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March, 2010

U.S. Tobacco Cooperative

EU to seek a “100% smoke-free” Europe?

Brussels - The EU wants to eliminate cigarettes with a “smoking police,” ashtray bans, and high-publicity legal processes against celebrities who enjoy a puff according to a dossier with recommendations for the 27 member states has been released by the EU. The objective: a “100 per cent smoke free environment.” Health ministers proposed the paper and the EU parliament has approved it. Member countries now have three years to bring the recommendations into their own legal systems.

The new 31-page document makes recommendations for drastic measures to ban smoking in all workplaces, public buildings and facilities: In particular, the dossier recommends fines for anyone who breaks the ban will receive a fine. The penalties are intended to be high enough to act as a deterrent. Companies will be threatened with higher fines than individuals and if necessary may even be threatened with the temporary withdrawal of their business permit. The plan calls for “Smoking police” set up by individual EU states to enforce the smoking ban, including a system of prosecution. The use of inspectors and enforcement officials is recommended. They will also carry out random spot checks. They actually want an ashtray ban, stating that it will be the responsibility of all companies and public services to ensure that there are no ashtrays in the building.

The document states that if individuals in the public eye have deliberately disregarded the law and this is publicly known, the authorities will demonstrate their commitment to and the seriousness of the legislation by reacting with rigorous and speedy measures, attracting the widest possible public attention.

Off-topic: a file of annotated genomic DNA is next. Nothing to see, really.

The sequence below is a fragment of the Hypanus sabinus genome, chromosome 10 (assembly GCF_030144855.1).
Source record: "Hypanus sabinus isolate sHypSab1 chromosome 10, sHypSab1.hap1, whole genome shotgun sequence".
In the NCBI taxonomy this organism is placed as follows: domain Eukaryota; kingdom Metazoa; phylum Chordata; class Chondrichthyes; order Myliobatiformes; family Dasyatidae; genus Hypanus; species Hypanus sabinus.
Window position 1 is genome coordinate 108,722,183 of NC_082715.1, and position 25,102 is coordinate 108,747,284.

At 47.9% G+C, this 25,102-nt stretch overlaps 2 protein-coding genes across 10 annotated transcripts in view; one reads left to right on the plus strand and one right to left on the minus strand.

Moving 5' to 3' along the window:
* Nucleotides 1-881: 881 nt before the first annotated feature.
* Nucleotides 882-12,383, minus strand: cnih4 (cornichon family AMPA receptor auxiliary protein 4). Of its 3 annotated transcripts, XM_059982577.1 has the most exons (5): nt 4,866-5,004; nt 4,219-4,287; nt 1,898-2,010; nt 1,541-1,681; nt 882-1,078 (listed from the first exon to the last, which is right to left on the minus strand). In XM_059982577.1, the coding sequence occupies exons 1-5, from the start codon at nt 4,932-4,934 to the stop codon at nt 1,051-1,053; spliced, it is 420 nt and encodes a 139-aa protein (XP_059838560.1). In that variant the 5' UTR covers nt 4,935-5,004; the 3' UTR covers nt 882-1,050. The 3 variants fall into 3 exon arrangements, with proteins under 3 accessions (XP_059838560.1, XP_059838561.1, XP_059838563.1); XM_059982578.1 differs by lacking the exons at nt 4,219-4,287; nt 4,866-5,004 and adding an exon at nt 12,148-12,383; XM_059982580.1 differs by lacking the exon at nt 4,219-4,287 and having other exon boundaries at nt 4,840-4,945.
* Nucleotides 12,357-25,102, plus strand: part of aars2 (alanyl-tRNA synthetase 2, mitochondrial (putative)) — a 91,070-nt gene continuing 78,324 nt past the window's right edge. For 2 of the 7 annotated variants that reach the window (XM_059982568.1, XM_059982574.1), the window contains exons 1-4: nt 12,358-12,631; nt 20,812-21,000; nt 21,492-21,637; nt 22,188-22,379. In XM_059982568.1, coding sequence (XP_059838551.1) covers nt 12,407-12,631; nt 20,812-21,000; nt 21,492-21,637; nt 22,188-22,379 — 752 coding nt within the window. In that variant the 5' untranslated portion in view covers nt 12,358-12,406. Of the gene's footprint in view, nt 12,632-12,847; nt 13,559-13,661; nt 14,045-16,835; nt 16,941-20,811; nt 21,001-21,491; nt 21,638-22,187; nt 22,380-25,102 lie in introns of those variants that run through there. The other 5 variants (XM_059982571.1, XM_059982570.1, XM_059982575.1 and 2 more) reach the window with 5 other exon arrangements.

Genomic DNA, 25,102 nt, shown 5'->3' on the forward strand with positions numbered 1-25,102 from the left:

National Tobacco Control Program becomes law
New Delhi - The Cabinet Committee on Economic Affairs recently approved the National Tobacco Control Program to “facilitate the implementation of tobacco control laws and to bring about greater awareness of tobacco’s harmful effects.” The program will be implemented at the national, State, and district levels for creating public awareness and behavioral changes, establishing tobacco product testing laboratories and mainstreaming the program components as part of a health delivery mechanism within the National Rural Health Mission framework.

Govenment plan to limit production
Jakarta - The Indonesian government plans to limit domestic cigarette production as of 2015 to total only around 260 bn pieces in line with its 2007–20 Tobacco Product Industry (IHT) roadmap, an official said.

Green tea could modify smoking’s lung cancer risk
Taipei - Drinking green tea could modulate the effect of smoking on lung cancer. Results of this hospital-based, randomized study conducted in Taiwan were presented at the AACR-IASLC Joint Conference on Molecular Origins of Lung Cancer, held in early January.

Researchers enrolled 170 patients with lung cancer and 340 healthy patients as controls.

Among smokers and non-smokers, those who did not drink green tea had a 5.16-fold increased risk of lung cancer compared with those who drank at least one cup of green tea per day. Among smokers, those who did not drink green tea at all had a 12.71-fold increased risk of lung cancer compared with those who drank at least one cup of green tea per day.

United Arab Emirates
Age limit for tobacco sales to be increased to 20
Abu Dhabi - The UAE is likely to revise the minimum age limit set in the federal law for sale of tobacco products from the current 18 to 20, according to officials. While announcing details of the National Anti-Tobacco Law that has already come into force, a senior health official said that though the law has set the minimum age limit for sale of tobacco products at 18, it was likely that the limit will be changed in future to 20 as is being followed by Dubai.